Updated October 5, 2016. Because there's always something new to discover. The City of Lights is full of more secret spots and charming corners than you can possibly explore in one, two, three or even endless visits. Get instant pricing and complimentary advice
Why Do People Go Back to Paris Over and Over Again?
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We have a confession to make: We’re fond of Paris, perhaps too much so. It’s the only city in the world that has us snubbing undiscovered countries to re-embrace familiar sights and sounds over and over again. Anyone who’s spent time in Paris can attest to its curiously magnetic appeal. We even know some travel writers that fell so hard for the French capital that they packed up and moved there after a few visits. The city’s permanently embedded under our skin, and to pay homage to that appeal, today we’ve collected a set of 7 secret spots in Paris we truly love and think you will too.
Because there's always something new to discover. The City of Lights is full of more secret spots and charming corners than you can possibly explore in one, two, three or even endless visits.
Get instant pricing and complimentary advice
1. Hotel de Sens
Built between 1475 and 1507 the Hotel de Sens is one of three medieval private residences remaining in Paris. The façade is an imposing beast, a fortress reminiscent of battles, sieges and armored knights. Henri IV’s ex-wife, Queen Margot, resided here in 1605 to which she lent her slightly demented flair. The building now houses the Forney Art Library and students populate the interior. The library’s free and open to the public but make sure you catch it when it’s open, 1:30 – 7pm Tuesday, Friday and Saturday, Wednesday and Thursday from 10 – 7:30 or you’ll be reduced to fits that you can’t get inside this amazing edifice.
1 rue du Figuier, 75004
2. Musee de Carnavalet
Forget the Louvre and the D’Orsee, we love the Carnavalet. Probably because it’s dedicated simply to the history of Paris, its buildings, its characters, and its artifacts. Located in a historic mansion dating back to the 15th century, purchased by the city in 1866, the collection houses a vast number of paintings and relics depicting the city as it was throughout various moments of its history – scenes of daily life, the evolving architecture and the individuals who populated its alleyways. It’s poignant to see such things, especially when you’re witnessing the modern version of the ancient locations you’re admiring in art form.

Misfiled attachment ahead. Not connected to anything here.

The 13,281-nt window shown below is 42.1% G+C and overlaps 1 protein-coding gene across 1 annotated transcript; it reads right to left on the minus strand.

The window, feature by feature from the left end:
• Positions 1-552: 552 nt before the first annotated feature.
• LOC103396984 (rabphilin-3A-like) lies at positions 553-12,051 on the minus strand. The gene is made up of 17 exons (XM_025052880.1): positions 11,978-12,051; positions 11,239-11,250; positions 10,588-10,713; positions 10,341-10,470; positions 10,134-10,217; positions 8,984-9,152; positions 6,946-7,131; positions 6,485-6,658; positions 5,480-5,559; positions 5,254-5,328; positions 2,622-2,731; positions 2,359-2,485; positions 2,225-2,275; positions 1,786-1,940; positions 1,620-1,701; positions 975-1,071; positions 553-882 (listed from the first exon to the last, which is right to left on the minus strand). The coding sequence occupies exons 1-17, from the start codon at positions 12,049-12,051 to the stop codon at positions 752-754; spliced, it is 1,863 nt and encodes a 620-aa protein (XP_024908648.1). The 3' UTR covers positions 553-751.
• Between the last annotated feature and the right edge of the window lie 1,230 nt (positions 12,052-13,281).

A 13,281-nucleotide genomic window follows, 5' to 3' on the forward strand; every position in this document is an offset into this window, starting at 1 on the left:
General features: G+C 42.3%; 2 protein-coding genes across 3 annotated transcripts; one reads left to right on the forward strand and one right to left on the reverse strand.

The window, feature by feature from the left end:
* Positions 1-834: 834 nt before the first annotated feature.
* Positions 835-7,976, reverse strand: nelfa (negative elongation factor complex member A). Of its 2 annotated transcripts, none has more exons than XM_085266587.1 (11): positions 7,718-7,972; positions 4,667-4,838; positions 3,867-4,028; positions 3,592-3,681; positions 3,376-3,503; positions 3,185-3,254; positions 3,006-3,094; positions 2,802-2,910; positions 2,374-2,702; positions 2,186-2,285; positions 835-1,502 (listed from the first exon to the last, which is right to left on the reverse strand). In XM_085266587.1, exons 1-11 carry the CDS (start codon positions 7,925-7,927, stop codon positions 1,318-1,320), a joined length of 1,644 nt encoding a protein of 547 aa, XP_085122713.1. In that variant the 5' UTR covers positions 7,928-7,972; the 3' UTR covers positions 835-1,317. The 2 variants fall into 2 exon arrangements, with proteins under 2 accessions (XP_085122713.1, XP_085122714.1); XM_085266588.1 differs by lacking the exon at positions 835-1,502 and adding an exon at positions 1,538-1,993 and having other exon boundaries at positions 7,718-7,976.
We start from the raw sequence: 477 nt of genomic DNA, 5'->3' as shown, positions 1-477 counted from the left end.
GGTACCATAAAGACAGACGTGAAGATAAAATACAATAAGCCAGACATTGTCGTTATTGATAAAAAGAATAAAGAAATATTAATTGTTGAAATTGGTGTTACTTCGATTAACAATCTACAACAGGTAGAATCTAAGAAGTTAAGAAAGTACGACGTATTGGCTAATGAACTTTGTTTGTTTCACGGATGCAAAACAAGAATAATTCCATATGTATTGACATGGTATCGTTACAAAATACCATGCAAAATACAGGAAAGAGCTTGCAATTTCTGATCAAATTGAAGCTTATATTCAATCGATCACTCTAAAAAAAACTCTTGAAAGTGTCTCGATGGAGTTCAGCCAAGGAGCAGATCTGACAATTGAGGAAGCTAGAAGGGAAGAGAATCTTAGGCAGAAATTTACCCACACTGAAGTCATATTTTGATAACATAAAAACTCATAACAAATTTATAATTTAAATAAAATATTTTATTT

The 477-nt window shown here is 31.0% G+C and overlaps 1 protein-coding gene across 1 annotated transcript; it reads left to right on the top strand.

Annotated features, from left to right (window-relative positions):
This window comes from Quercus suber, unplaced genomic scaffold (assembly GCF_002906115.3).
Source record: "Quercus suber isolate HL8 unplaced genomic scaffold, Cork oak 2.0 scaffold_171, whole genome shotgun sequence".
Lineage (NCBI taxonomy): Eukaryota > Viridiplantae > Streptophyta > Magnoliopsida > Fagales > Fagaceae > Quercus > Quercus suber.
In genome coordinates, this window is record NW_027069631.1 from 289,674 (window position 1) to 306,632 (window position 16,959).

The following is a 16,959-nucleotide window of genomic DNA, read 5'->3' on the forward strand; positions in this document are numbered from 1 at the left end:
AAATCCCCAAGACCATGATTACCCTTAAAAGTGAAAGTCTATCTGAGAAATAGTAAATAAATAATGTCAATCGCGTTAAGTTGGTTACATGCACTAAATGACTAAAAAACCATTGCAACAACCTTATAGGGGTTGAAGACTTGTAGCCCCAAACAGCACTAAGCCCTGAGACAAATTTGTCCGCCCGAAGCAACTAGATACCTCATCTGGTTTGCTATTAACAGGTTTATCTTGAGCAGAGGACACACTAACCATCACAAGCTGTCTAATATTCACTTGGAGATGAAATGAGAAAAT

23 rue de Sévigné, 75003
3. Parc des Buttes Chaumont
This out-of-the-way Parisian park is a big affair in a little package. Opened in 1867, there are over 5 kilometers of trails and paths winding their way around this cozy enclave. The sites include tall stone or rococo metal bridges but most impressively, a man-made lake over which stands a 100-foot tall cliff topped by a Corinthian temple to Sybil. The great thing about this park is its tranquility, and all right in the face of utterly urban Paris. Ringed by the elegant apartments of the 19th arrondissement, Buttes Chaumont has some unusual views of Montmartre and Sacre Coeur. In the fall it’s especially attractive dressed up in colorful foliage.
1 Rue Botzaris, 75109
4. Cimetiere de Montmartre
We love this cemetery precisely because it’s not Pere Lachaise. But it’s every bit as intriguing. It’s not big or overwhelming and there are no Jim Morrison or Oscar Wilde pilgrims, just formidably built gravestones and a calm and auspicious air of solemnity. Located behind the Gare St-Lazare, there’s a victory even in just getting inside the walls. Its modest entrance is nearly impossible to find, located under a dark overpass off a small street in a quiet district, which makes it all the more appealing and romantic. Look for the graves of Degas, Alexandre Dumas and François Truffaut among others. Even Wikipedia waxes poetic on this cemetery: “The cemetery epitomizes the artsy, quixotic, gentle, almost whimsical Paris that every romantic visitor secretly cherishes.”
20 avenue Rachel, 75018
The larger (and better) of the two Parisian Chinatowns is located in the 13th district along and between the Avenues de Choisy and d’Ivry. This working class neighborhood is home to Europe’s largest concentration of Chinese and Vietnamese people with over 150 shops and restaurants and an inimitable collection of street stalls and vegetable markets. It’s very urban with no interesting architecture to speak of but it’s worth visiting simply to hear shopkeepers speak English with their unique accent – Chinese and Vietnamese buried under French. Don’t go on Mondays – most of the storefronts are closed.
120 Avenue de Choisy, 75013
6. Restaurant L’Estaminet
In Paris, it’s harder than you would think to find a classic French bistro without pretension, but L’Estaminet fits the bill perfectly. The space is intimate, woody and dark, with the menu splayed out over wall-mounted chalkboards. This little restaurant on the Rue Oberkampf has outstanding food and ambiance in a lovely neighborhood but perhaps most exciting of all, particularly in Paris, has very friendly attentive staff and down to earth clientele. Oh and upstairs, the bathroom sink is built into an upright piano. The prices are moderate for Paris – expect to pay around 65 Euros for 3 courses and wine for two.
116 Rue Oberkampf, 75011
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Photo Credits: Iakov Kalinin, Petr Kovalenkov, bensliman hassan, lotsostock, Oscity, Ekaterina Pokrovsky